We will enforce an order of the Board if its factual findings “are supported by substantial evidence on the record considered as a whole.” NLRB v. Gimrock Constr., Inc., 247 F.3d 1307, 1309 (11th Cir.2001) (citing 29 U.S.C. § 160(e)). “Substantial evidence is more than a mere scintilla of evidence. ‘It means such relevant evidence as a reasonable mind might accept as adequate to support a conclusion.’ “ NLRB v. Contemporary Cars, Inc., 667 F.3d 1364, 1370 (11th Cir.2012) (quoting Bickerstaff Clay Prods. Co. v. NLRB, 871 F.2d 980, 984 (11th Cir.1989)). “We are even more deferential when reviewing the Board's conclusions regarding discriminatory motive, because most evidence of motive is circumstantial.” NLRB v. Goya Foods of Fla., 525 F.3d 1117, 1126 (11th Cir.2008) (quoting Vincent Indus. Plastics, Inc. v. NLRB, 209 F.3d 727, 734 (D.C.Cir.2000)) (internal quotation marks omitted). Our standard of review does not change when the Board reaches a conclusion different from that of the administrative law judge, see Universal Camera Corp. v. NLRB, 340 U.S. 474, 496, 71 S.Ct. 456, 469, 95 L.Ed. 456 (1951), but the administrative law judge's conclusions are “one factor to be considered in determining whether this standard has been satisfied,” Parker v. Bowen, 788 F.2d 1512, 1517 (11th Cir.1986). “[C]ourts are bound by the credibility choices of the [administrative law judge]” unless they are “inherently unreasonable,” “self-contradictory,” or “based on an inadequate reason.” Goya Foods of Fla., 525 F.3d at 1126 (quoting Ona Corp. v. NLRB, 729 F.2d 713, 719 (11th Cir.1984)) (internal quotation marks omitted).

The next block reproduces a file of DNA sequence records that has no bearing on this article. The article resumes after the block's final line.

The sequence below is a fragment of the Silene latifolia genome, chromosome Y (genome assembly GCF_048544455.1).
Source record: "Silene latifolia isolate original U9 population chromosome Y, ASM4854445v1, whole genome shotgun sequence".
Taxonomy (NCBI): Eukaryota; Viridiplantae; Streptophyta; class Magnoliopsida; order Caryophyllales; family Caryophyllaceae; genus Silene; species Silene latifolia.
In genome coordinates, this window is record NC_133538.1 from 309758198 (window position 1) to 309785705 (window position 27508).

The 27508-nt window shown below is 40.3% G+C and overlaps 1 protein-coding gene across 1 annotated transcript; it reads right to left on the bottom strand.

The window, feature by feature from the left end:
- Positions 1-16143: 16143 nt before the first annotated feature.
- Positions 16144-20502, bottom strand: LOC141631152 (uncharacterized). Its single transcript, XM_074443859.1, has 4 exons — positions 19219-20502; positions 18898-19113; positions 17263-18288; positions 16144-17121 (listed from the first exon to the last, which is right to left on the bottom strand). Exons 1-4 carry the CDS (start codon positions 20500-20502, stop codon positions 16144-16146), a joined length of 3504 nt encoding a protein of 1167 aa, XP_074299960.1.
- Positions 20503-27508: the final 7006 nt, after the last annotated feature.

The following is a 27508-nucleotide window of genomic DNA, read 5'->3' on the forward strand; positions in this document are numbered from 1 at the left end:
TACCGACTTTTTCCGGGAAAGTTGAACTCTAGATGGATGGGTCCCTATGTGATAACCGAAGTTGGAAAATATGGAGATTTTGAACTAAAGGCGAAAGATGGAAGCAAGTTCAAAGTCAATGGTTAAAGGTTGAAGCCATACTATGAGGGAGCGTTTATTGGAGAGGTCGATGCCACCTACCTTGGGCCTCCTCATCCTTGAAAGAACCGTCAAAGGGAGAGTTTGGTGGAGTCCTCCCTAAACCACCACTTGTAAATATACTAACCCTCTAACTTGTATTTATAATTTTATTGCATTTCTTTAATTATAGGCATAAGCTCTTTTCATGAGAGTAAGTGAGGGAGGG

Our discussion is divided in two parts. First, we explain that the enforcement order is not moot. Second, we explain that substantial evidence supports the finding of the Board that Allied discharged Fertil and Nicolas because of their union activities.
A. The Petition for Enforcement Is Not Moot.
Allied argues that the petition for enforcement is moot in two ways. First, Allied contends that it is impossible to offer Fertil and Nicolas full reinstatement and backpay. Second, Allied argues that it has substantially complied with the remaining portions of the order to the extent possible. These arguments fail.